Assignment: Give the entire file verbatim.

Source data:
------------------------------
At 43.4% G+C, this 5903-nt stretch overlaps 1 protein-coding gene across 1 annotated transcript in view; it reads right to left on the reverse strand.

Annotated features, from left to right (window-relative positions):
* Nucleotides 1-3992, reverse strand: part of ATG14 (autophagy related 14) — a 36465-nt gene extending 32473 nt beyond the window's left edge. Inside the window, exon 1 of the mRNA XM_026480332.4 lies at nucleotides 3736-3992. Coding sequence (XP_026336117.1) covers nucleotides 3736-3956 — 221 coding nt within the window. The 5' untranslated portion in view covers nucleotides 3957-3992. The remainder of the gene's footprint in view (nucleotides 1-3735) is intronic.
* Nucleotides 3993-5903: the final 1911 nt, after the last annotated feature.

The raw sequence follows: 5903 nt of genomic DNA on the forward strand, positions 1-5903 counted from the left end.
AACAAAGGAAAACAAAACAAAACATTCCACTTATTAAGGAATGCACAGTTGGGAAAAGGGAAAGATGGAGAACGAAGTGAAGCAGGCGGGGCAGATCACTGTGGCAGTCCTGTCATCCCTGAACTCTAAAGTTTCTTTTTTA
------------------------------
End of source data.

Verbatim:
At 43.4% G+C, this 5903-nt stretch overlaps 1 protein-coding gene across 1 annotated transcript in view; it reads right to left on the reverse strand.

Annotated features, from left to right (window-relative positions):
* Nucleotides 1-3992, reverse strand: part of ATG14 (autophagy related 14) — a 36465-nt gene extending 32473 nt beyond the window's left edge. Inside the window, exon 1 of the mRNA XM_026480332.4 lies at nucleotides 3736-3992. Coding sequence (XP_026336117.1) covers nucleotides 3736-3956 — 221 coding nt within the window. The 5' untranslated portion in view covers nucleotides 3957-3992. The remainder of the gene's footprint in view (nucleotides 1-3735) is intronic.
* Nucleotides 3993-5903: the final 1911 nt, after the last annotated feature.

The raw sequence follows: 5903 nt of genomic DNA on the forward strand, positions 1-5903 counted from the left end.
AACAAAGGAAAACAAAACAAAACATTCCACTTATTAAGGAATGCACAGTTGGGAAAAGGGAAAGATGGAGAACGAAGTGAAGCAGGCGGGGCAGATCACTGTGGCAGTCCTGTCATCCCTGAACTCTAAAGTTTCTTTTTTA